Electricity has been touted for many years as the best alternative to the use of fossil fuels in transportation. Depending on how the electricity is produced, it can be completely renewable or more damaging to the environment than directly burning petroleum products.
Before looking at how electricity can be generated and the impact that each method has on the “greenness” of an electric vehicle, it is important to understand the design, advantages, and limitations of the vehicles themselves.
Electric cars were actually quite popular in the late 19th and early 20th centuries. At that time, electric cars had a number of advantages over internal combustion driven vehicles. They were less noisy, had less vibration, and did not smell. Most importantly, gear changing was not required, which as quite difficult at the time, and they did not require manual cranks to start. The cars were most popular with wealthy city dwellers. Advances in technology for internal combustion engines, such as the electric starter, better transmissions, and growing petroleum infrastructure soon displaced the electric car.
During the 1970s and1980s, when the energy crisis was under way, there was renewed interest in electric vehicles. GM produced the EV1 and S10 EV pickup, Ford produced the Ranger EV, and Honda the EV Plushhatchback. Many of these vehicles were quickly abandoned when the energy crisis abated. All EV1 models were actually taken back by GM and only a few still remain.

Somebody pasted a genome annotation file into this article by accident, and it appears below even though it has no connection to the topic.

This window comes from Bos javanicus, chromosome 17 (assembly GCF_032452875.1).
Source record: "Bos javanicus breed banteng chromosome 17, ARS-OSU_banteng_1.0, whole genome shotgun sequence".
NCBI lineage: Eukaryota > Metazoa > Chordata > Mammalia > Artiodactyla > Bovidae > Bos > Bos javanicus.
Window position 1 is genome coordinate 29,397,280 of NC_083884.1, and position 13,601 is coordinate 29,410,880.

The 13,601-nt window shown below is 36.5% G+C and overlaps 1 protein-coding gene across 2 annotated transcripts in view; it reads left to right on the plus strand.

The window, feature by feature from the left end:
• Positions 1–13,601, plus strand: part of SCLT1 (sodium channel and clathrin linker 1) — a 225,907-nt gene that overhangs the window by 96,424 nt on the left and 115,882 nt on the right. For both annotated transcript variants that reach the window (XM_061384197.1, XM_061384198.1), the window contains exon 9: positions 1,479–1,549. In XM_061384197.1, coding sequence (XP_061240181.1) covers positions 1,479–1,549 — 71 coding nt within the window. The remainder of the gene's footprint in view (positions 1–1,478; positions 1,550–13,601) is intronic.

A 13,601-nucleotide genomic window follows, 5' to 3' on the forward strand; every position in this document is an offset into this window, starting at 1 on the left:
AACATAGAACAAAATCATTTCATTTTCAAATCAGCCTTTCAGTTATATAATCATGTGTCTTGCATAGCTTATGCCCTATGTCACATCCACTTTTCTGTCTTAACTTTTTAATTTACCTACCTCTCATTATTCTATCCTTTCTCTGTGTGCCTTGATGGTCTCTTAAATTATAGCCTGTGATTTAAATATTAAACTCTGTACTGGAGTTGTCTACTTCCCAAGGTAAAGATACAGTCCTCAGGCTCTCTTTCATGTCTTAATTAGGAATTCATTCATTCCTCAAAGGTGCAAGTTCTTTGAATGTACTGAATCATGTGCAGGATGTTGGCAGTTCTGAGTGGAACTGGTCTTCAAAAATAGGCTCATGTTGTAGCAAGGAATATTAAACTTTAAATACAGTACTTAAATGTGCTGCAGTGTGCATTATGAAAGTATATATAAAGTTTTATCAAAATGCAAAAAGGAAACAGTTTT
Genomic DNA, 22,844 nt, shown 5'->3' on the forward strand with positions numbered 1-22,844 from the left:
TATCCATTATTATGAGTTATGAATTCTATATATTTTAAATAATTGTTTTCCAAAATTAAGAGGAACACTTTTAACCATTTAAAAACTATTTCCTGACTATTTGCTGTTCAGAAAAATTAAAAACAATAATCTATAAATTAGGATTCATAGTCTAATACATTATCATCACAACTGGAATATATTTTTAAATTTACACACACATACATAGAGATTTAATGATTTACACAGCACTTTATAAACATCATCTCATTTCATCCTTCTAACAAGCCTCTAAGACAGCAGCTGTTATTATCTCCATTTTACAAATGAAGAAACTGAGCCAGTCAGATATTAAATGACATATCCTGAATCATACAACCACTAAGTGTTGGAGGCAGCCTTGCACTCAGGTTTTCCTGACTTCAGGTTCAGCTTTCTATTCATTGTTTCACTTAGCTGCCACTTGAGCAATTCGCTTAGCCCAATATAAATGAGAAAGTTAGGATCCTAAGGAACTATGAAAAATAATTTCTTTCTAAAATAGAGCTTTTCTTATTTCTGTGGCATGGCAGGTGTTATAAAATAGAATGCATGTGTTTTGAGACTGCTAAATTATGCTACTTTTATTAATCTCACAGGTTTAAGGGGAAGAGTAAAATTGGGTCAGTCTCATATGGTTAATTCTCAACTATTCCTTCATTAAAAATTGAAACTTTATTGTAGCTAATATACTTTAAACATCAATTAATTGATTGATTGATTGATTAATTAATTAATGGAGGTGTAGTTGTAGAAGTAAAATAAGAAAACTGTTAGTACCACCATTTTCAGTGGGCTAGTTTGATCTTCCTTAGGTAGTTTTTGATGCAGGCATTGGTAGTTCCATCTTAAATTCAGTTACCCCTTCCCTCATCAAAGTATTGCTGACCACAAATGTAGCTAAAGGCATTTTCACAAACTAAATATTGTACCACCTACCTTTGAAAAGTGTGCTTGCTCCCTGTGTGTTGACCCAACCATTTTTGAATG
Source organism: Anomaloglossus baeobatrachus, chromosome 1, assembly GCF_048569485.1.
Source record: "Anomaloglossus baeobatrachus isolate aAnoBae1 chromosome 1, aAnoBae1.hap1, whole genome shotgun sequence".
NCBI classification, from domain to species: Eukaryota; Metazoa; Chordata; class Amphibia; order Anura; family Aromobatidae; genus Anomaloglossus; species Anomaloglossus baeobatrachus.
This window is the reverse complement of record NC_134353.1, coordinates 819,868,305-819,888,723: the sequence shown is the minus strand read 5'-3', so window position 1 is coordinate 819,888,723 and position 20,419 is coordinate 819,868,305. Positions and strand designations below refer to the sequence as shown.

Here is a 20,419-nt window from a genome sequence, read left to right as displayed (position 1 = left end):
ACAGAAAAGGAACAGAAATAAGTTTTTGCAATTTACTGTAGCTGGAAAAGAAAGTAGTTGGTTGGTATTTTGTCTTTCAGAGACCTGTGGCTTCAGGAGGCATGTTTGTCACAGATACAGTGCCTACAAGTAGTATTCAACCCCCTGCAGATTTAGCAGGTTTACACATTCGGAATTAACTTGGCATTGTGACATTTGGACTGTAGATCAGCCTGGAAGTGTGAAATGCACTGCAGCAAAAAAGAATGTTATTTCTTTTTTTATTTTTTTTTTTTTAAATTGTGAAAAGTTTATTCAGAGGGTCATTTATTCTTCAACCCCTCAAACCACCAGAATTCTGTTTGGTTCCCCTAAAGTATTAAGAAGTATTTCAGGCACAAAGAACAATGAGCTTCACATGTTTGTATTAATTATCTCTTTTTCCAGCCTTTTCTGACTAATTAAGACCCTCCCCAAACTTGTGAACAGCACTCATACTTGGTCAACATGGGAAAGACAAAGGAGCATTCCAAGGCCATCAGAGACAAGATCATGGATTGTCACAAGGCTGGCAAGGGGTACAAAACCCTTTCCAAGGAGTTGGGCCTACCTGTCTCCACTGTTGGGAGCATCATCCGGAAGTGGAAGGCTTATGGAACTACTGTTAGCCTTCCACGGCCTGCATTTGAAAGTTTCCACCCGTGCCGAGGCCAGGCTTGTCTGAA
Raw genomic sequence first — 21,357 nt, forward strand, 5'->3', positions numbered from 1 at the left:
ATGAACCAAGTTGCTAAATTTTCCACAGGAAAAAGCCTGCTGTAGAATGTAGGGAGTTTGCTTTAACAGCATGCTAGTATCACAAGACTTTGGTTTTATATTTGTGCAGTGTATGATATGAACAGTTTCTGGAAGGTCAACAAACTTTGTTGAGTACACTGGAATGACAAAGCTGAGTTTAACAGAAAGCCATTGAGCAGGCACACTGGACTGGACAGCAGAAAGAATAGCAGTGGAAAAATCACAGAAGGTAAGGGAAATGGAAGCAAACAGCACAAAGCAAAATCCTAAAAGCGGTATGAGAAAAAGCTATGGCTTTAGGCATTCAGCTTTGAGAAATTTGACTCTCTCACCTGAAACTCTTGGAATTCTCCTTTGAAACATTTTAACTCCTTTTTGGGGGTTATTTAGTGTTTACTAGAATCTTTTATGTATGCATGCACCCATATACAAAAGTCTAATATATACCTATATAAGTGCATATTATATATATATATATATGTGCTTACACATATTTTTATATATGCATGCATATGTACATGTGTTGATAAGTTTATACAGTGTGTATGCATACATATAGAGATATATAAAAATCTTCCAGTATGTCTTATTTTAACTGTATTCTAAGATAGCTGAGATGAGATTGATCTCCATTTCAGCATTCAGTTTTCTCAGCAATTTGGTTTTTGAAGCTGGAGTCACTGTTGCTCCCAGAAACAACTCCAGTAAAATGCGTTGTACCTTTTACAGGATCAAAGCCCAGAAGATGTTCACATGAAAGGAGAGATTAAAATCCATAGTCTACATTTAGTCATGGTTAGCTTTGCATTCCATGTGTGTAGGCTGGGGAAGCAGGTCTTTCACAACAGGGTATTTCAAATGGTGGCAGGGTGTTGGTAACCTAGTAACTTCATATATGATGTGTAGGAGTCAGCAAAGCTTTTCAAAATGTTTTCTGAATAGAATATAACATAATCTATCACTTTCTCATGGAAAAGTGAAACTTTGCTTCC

Now, in the 21st century, focus on climate change, greenhouse gas emissions, and limited oil supplies have led to renewed interest in electric vehicles. However, the limited research and scattered investments in electric technology in the past have resulted in electric vehicles that are no more advanced than they were in the last 19th century. Below is a comparison of electric and petrol based cars in the categories that are most important.
Clearly, fuel is the largest factor. In petrol vehicles, it is relatively straightforward that hydrocarbon is burned to produce energy. Hydrocarbons have the disadvantages of creating pollution, being dangerous to extract, and been in the increasingly limited supplies. On the plus side, hydrocarbon based fuels are easy to transport, make refueling a quick and simple process, and are relatively inexpensive.
Electric vehicles are somewhat more complicated. While they clearly run on electricity, where and how the electricity is generated can affect how “clean” these vehicles are and how much it costs to run them. In most cases, the cost of electricity will be approximately half that of gasoline in cars driven over the same distance.
When evaluating the potential for pollution, both the production of the fuel and the utilization must be considered. The production of fossil fuels is inherently messy, accident prone, and has a history of spills and other severe accidents that have led to substantial environmental damage. Burning fossil fuels is known to put pollutants such as sulfur dioxide and nitric oxide into the atmosphere, which contributes to acid rain. In addition, internal combustion engines are the second largest source of greenhouse gas emissions, which are thought to lead to global warming.